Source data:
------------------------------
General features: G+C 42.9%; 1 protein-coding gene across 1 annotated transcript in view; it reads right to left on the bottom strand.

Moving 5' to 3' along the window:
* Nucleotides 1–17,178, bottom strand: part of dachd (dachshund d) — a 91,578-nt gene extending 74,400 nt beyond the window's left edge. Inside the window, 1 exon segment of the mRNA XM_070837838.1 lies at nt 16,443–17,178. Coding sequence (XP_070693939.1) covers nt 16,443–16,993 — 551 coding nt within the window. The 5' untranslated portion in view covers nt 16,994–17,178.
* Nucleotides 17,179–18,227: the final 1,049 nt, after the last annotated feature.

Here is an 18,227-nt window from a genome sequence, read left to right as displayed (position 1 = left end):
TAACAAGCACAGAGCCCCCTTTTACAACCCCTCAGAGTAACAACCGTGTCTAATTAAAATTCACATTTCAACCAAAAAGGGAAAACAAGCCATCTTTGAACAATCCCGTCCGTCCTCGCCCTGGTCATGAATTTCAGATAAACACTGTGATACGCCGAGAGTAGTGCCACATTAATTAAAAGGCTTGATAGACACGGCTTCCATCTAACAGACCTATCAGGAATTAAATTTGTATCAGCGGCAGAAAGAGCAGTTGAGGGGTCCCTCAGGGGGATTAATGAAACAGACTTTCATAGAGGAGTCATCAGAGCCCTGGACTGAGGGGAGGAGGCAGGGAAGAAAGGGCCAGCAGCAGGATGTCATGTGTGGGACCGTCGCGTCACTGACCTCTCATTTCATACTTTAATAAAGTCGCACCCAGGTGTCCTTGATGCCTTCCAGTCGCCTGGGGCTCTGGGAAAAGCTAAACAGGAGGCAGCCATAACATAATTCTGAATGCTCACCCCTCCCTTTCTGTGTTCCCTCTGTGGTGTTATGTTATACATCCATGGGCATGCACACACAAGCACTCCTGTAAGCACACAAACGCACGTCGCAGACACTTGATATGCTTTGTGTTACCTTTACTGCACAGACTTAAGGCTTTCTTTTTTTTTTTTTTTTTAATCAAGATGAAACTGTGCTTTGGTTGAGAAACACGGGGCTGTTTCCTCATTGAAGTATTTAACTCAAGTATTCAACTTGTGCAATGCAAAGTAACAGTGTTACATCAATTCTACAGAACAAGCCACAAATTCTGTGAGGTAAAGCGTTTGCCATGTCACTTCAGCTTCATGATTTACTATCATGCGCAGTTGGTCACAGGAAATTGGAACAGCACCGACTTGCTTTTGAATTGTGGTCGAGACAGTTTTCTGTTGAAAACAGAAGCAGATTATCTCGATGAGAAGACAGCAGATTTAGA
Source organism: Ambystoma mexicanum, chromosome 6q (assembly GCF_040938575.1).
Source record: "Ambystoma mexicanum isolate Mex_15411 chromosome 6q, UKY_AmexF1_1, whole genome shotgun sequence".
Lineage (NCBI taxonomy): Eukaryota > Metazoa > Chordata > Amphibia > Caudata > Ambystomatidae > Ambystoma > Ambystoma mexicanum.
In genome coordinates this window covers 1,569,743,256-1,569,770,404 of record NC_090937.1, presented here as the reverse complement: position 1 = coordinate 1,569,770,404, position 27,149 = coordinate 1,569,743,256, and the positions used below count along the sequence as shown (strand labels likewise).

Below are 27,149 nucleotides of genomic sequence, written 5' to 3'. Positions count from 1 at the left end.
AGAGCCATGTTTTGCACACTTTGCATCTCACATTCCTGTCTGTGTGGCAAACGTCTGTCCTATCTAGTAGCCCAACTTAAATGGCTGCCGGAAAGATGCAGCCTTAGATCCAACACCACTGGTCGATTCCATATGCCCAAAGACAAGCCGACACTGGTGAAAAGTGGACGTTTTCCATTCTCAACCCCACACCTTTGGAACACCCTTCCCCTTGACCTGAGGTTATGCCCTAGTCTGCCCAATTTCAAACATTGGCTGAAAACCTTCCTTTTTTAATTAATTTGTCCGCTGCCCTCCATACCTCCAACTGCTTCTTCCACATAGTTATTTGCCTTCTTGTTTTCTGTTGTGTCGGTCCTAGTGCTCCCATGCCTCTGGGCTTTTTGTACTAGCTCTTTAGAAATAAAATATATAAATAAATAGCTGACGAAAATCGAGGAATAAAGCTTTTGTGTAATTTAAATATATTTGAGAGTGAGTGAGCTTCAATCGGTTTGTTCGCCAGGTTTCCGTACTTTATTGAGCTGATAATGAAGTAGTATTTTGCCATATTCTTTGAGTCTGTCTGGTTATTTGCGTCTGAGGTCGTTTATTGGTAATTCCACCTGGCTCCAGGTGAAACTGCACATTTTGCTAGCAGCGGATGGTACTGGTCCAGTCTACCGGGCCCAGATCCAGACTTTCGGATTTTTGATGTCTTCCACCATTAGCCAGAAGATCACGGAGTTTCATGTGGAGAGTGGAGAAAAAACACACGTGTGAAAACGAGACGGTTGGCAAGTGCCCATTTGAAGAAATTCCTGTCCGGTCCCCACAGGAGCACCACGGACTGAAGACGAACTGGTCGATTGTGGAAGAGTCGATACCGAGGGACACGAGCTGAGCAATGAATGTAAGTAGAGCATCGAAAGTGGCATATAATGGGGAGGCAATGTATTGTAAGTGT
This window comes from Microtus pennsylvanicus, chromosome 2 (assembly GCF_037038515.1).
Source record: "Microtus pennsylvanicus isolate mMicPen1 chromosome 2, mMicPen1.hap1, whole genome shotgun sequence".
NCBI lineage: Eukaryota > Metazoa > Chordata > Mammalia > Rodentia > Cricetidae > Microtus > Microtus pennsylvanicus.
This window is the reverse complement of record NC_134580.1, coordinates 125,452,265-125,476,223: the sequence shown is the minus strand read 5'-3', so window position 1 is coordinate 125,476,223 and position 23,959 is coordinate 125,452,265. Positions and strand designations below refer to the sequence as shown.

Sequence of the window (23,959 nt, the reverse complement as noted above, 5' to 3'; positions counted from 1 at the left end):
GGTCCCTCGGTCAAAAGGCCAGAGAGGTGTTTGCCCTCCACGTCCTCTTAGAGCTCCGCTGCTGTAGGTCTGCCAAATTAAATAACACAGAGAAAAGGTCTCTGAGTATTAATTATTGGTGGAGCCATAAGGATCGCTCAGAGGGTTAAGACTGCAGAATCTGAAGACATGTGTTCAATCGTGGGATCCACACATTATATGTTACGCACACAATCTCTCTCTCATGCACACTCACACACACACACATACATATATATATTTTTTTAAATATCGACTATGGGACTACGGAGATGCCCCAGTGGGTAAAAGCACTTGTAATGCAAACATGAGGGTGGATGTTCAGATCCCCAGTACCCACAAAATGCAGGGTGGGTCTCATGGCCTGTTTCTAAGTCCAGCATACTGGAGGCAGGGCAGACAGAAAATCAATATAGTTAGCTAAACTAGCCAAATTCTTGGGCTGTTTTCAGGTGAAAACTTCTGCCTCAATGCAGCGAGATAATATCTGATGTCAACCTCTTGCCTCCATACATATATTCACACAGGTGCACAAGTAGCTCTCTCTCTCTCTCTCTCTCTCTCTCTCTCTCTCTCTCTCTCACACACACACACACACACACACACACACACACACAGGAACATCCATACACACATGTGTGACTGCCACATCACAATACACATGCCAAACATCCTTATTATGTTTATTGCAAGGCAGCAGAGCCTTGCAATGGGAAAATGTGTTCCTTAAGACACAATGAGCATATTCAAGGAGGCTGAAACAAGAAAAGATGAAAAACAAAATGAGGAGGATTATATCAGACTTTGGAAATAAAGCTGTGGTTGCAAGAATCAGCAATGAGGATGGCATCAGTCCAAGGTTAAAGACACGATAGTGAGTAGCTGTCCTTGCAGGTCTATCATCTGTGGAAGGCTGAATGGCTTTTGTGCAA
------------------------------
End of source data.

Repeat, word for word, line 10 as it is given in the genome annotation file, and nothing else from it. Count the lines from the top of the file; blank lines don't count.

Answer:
In genome coordinates this window covers 1,569,743,256-1,569,770,404 of record NC_090937.1, presented here as the reverse complement: position 1 = coordinate 1,569,770,404, position 27,149 = coordinate 1,569,743,256, and the positions used below count along the sequence as shown (strand labels likewise).